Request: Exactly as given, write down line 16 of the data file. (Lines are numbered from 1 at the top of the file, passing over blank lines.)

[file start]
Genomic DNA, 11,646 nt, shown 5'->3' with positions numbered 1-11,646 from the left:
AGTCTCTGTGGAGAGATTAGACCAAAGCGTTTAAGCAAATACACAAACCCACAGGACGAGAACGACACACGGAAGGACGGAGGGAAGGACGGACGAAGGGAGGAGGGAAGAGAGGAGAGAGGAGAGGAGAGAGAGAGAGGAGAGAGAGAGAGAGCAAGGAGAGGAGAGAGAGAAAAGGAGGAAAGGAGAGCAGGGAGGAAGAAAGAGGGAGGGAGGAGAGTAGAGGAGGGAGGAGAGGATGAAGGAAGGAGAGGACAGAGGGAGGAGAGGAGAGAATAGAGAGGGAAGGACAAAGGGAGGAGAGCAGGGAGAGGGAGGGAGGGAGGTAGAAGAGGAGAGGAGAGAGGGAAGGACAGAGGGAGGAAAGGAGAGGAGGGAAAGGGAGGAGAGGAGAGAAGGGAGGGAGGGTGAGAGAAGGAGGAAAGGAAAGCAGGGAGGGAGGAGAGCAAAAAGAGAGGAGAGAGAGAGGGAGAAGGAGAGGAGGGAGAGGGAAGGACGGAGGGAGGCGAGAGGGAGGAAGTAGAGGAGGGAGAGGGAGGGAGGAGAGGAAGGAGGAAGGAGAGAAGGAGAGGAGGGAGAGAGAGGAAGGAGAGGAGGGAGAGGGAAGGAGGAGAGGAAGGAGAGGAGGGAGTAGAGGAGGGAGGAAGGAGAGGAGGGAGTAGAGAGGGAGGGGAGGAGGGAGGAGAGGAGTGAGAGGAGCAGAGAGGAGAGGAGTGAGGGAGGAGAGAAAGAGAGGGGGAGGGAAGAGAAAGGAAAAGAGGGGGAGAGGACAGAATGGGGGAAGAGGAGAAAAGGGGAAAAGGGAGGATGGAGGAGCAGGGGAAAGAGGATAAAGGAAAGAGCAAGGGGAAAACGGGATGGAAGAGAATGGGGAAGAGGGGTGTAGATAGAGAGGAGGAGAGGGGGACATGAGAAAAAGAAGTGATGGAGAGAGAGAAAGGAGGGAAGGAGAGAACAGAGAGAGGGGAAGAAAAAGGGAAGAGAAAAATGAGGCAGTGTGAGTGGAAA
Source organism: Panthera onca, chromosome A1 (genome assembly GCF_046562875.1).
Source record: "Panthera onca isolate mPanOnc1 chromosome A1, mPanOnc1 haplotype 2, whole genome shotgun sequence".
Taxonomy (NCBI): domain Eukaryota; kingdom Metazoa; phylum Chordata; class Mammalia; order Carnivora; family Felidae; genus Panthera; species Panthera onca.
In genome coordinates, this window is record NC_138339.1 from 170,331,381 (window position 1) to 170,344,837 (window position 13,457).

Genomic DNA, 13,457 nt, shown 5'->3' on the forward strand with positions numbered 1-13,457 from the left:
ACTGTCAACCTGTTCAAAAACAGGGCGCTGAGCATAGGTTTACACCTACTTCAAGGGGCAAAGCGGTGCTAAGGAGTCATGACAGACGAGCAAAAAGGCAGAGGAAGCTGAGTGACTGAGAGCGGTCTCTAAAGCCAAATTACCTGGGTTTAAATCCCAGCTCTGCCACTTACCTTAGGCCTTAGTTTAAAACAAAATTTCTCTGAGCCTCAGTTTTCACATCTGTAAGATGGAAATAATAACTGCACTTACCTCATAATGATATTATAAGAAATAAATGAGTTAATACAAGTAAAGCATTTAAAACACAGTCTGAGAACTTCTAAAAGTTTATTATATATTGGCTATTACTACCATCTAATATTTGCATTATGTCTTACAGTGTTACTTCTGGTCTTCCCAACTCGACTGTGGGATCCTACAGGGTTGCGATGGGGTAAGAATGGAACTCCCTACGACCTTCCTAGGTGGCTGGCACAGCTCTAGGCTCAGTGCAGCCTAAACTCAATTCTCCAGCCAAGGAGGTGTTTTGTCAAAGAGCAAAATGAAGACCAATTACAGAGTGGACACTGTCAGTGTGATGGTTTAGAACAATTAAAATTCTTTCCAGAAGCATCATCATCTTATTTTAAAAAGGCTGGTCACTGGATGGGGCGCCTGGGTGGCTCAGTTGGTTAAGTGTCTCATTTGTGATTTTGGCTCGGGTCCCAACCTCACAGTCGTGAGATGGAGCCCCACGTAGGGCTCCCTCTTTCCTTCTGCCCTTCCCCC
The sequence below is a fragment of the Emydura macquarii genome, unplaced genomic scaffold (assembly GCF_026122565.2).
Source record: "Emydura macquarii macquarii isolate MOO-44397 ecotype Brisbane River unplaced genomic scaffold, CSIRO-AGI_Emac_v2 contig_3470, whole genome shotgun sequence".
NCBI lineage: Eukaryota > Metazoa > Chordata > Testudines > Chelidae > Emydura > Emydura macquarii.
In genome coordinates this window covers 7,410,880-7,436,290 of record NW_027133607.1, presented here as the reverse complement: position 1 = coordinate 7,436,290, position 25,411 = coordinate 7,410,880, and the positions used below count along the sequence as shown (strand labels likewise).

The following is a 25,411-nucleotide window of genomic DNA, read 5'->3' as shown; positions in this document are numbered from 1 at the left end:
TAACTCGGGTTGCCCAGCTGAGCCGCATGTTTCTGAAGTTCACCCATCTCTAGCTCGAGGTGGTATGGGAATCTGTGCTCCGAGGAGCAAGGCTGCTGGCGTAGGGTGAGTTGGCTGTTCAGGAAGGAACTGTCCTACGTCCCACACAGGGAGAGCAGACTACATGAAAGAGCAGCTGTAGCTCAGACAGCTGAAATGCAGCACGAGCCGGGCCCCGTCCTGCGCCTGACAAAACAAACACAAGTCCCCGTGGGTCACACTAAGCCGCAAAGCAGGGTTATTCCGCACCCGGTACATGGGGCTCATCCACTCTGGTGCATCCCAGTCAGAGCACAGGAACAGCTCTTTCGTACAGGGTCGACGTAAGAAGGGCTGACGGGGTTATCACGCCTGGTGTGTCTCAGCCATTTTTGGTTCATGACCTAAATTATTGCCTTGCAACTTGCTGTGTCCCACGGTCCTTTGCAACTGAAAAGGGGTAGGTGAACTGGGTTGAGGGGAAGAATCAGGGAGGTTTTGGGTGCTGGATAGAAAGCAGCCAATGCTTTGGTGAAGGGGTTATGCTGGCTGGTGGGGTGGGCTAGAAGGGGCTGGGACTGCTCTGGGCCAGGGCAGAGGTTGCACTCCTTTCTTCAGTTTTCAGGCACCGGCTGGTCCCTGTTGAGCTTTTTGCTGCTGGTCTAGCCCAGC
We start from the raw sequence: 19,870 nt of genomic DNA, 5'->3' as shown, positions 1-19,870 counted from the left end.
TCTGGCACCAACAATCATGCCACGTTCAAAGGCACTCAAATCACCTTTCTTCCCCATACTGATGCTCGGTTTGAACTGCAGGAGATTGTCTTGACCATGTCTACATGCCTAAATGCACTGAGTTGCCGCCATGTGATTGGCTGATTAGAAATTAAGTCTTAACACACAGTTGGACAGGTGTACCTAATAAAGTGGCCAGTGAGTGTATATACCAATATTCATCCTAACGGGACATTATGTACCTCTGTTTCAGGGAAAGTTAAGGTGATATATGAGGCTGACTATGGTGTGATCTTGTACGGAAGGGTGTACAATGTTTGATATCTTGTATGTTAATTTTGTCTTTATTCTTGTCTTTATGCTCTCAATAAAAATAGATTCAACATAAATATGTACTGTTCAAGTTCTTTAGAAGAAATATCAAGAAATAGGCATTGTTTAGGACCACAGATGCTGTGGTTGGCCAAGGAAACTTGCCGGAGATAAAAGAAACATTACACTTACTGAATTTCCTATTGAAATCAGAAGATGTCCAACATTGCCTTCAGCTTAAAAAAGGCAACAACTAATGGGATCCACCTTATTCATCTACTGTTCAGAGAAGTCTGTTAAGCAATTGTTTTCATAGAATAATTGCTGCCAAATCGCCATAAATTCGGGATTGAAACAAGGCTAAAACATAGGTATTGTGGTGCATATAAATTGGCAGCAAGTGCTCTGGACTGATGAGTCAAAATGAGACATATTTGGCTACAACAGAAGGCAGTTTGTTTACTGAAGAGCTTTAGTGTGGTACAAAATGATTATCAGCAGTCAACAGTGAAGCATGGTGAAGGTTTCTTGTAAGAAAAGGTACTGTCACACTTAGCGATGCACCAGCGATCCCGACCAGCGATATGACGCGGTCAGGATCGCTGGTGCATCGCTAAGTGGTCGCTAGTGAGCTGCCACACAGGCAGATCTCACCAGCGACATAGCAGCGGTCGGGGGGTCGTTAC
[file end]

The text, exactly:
TCTGGCACCAACAATCATGCCACGTTCAAAGGCACTCAAATCACCTTTCTTCCCCATACTGATGCTCGGTTTGAACTGCAGGAGATTGTCTTGACCATGTCTACATGCCTAAATGCACTGAGTTGCCGCCATGTGATTGGCTGATTAGAAATTAAGTCTTAACACACAGTTGGACAGGTGTACCTAATAAAGTGGCCAGTGAGTGTATATACCAATATTCATCCTAACGGGACATTATGTACCTCTGTTTCAGGGAAAGTTAAGGTGATATATGAGGCTGACTATGGTGTGATCTTGTACGGAAGGGTGTACAATGTTTGATATCTTGTATGTTAATTTTGTCTTTATTCTTGTCTTTATGCTCTCAATAAAAATAGATTCAACATAAATATGTACTGTTCAAGTTCTTTAGAAGAAATATCAAGAAATAGGCATTGTTTAGGACCACAGATGCTGTGGTTGGCCAAGGAAACTTGCCGGAGATAAAAGAAACATTACACTTACTGAATTTCCTATTGAAATCAGAAGATGTCCAACATTGCCTTCAGCTTAAAAAAGGCAACAACTAATGGGATCCACCTTATTCATCTACTGTTCAGAGAAGTCTGTTAAGCAATTGTTTTCATAGAATAATTGCTGCCAAATCGCCATAAATTCGGGATTGAAACAAGGCTAAAACATAGGTATTGTGGTGCATATAAATTGGCAGCAAGTGCTCTGGACTGATGAGTCAAAATGAGACATATTTGGCTACAACAGAAGGCAGTTTGTTTACTGAAGAGCTTTAGTGTGGTACAAAATGATTATCAGCAGTCAACAGTGAAGCATGGTGAAGGTTTCTTGTAAGAAAAGGTACTGTCACACTTAGCGATGCACCAGCGATCCCGACCAGCGATATGACGCGGTCAGGATCGCTGGTGCATCGCTAAGTGGTCGCTAGTGAGCTGCCACACAGGCAGATCTCACCAGCGACATAGCAGCGGTCGGGGGGTCGTTAC